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What's in Your Tool-belt? (part 1)

Whether you have diabetes or a different dis-ease you should have various “tools” for achieving optimal health and wellness. There are seven primary self- care areas that influence our behaviors for achieving our health and wellness goals. They are based on the AADE (American Association of Diabetes Educators) framework for diabetes self-management and they work- even if you don’t have diabetes. Individual client centered goals for changing behavior have better outcomes. So, your tool-belt should have tools to help you with the following:

  1. Healthy Eating

  2. Being Physically Active

  3. Monitoring

  4. Taking Medications

  5. Problem Solving

  6. Healthy Coping

  7. Reducing Risks

In part-one, we will touch on healthy eating, being physically active, and monitoring. At A Healthier Me, we help our clients with these and do so in creative ways.

  1. Healthy Eating. There is great news here- no special diets! Eat more fresh foods close to their natural source. The diabetes diet has been replaced with the “healthy plate” approach even if you have type 1 diabetes. It is believed that this approach is a foundation for healthy eating for almost everyone. A healthy diet includes proteins, carbohydrates, and fats. Remember to include fiber and hydration. I urge you to fall back in love with food, ditch the diets, and drive by, not thru. Commit to planning, prepping, and cooking. It can be overwhelming at first, but with help, you can start slowly and with confidence. Food choices and eating habits have changed drastically over the years and really not in the favor of better health for families. Remember healthy eating also requires mindfulness; take your time to eat. Focus on the nourishment food provides for healing and optimal health; don’t forget to spice up your meals!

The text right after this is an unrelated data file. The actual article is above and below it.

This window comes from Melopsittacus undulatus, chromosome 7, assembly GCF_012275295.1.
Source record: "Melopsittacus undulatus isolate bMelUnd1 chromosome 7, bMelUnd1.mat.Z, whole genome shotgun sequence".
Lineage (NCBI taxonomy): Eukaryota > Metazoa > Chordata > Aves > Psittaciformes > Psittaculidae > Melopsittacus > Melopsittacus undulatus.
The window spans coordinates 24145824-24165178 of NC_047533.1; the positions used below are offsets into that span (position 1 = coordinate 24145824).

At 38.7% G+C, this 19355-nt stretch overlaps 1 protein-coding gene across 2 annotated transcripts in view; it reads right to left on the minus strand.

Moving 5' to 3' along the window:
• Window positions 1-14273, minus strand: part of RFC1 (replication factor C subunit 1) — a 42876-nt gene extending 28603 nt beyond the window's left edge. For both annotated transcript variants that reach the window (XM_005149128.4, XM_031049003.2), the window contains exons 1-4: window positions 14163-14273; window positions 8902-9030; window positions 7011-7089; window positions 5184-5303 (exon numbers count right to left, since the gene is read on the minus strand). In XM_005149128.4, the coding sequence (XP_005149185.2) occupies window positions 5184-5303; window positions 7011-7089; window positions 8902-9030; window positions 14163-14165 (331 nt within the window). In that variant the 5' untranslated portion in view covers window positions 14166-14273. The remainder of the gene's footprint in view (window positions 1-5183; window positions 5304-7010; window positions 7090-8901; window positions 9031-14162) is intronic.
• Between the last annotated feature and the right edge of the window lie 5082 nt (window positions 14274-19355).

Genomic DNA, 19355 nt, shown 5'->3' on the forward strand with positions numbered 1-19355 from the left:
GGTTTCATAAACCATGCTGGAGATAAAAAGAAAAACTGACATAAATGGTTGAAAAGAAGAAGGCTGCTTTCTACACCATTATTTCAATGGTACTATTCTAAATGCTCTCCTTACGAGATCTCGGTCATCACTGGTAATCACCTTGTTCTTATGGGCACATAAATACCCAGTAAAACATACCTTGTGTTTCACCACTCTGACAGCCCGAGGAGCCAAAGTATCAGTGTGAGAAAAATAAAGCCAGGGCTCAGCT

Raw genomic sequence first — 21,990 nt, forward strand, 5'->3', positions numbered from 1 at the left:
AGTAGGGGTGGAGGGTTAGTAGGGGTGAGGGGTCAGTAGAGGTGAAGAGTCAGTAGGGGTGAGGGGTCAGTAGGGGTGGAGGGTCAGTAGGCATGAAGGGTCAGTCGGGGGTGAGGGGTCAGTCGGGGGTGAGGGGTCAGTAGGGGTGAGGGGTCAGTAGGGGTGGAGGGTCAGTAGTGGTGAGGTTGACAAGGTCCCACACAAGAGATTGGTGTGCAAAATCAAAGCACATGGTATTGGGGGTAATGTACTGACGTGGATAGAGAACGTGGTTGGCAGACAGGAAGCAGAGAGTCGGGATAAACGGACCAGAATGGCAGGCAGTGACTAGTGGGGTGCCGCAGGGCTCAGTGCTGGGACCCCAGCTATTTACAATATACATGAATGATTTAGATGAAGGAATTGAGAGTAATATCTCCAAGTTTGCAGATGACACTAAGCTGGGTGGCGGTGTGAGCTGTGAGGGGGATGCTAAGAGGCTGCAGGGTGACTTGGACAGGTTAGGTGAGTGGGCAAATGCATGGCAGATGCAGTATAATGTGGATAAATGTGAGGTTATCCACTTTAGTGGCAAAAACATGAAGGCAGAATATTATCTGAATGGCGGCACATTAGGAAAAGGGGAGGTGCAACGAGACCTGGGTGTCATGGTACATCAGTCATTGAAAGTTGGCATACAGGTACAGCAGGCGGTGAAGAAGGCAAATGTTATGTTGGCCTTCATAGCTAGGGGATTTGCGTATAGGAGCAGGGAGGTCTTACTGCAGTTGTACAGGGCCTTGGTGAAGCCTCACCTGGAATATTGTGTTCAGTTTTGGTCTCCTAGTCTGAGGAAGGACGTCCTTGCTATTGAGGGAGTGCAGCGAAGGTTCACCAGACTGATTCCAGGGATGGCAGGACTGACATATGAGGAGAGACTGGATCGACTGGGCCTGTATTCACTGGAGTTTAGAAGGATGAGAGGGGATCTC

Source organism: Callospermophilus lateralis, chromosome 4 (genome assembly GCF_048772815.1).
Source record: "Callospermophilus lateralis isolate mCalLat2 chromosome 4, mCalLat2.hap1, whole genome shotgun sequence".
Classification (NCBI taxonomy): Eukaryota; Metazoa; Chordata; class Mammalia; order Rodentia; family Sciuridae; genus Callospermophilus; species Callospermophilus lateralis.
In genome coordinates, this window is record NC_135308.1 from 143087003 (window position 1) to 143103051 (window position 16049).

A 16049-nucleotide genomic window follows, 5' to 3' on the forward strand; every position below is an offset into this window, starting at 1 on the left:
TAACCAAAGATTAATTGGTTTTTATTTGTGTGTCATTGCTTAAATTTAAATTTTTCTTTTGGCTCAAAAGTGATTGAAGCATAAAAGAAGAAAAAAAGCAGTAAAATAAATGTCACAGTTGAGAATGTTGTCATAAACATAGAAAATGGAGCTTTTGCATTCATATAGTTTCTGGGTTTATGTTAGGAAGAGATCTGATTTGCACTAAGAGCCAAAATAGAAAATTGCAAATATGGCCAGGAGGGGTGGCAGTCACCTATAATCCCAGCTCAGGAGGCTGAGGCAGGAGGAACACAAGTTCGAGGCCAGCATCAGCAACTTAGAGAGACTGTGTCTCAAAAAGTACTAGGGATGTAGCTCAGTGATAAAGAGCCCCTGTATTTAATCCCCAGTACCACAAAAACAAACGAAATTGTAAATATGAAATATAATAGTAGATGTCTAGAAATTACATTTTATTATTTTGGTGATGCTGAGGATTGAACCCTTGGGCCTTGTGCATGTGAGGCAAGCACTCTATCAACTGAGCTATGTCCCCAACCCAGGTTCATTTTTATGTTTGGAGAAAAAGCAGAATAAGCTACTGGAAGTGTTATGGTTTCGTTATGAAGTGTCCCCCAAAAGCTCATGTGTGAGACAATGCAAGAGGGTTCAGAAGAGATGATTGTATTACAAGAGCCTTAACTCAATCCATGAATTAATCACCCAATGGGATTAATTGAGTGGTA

2. Being Physically Active. Some clients love the “E” (exercise) word and others cringe at it; at our studio we created the “Ms. Fitts” work-out group for those who cringe. Our bodies were meant to move. The biggest mistake I see people make is that they go for extreme or overdo it. Consult a professional and start gradually. If you’re an athlete, then work with a trainer to ensure equal work-outs to avoid repetitive motion injuries. If you have neuropathy, start carefully and perhaps begin with balance and good foot wear. Get involved in a no fee walking, wogging, or running group. I love watching people with Parkinson’s disease, which affects movement, do better with the right movement/ exercise regime. We are sitting too much- get up and embrace movement; even if you can only do it 10 minutes 3 times a day. Have a pool? Get in it and take pressure off your joints.

  3. Monitoring. For people with diabetes, this refers primarily to blood glucose testing and A1C results. You need to know your target pre and post meals & bedtime target goals. Monitoring can also include your weight, pulse, blood pressure, and lab values. Know your numbers, what they mean, and what to do with them. Please don’t just journal them without knowing what a valuable tool they are. I often ask clients if they would cover the speedometer in their vehicles and just guess at how fast or slow they are driving. Ask for copies of your blood results and use them to set goals and compare your progress. You should consider asking for help to understand what they mean; once you do, you have a good knowledge base to make a difference in your health.

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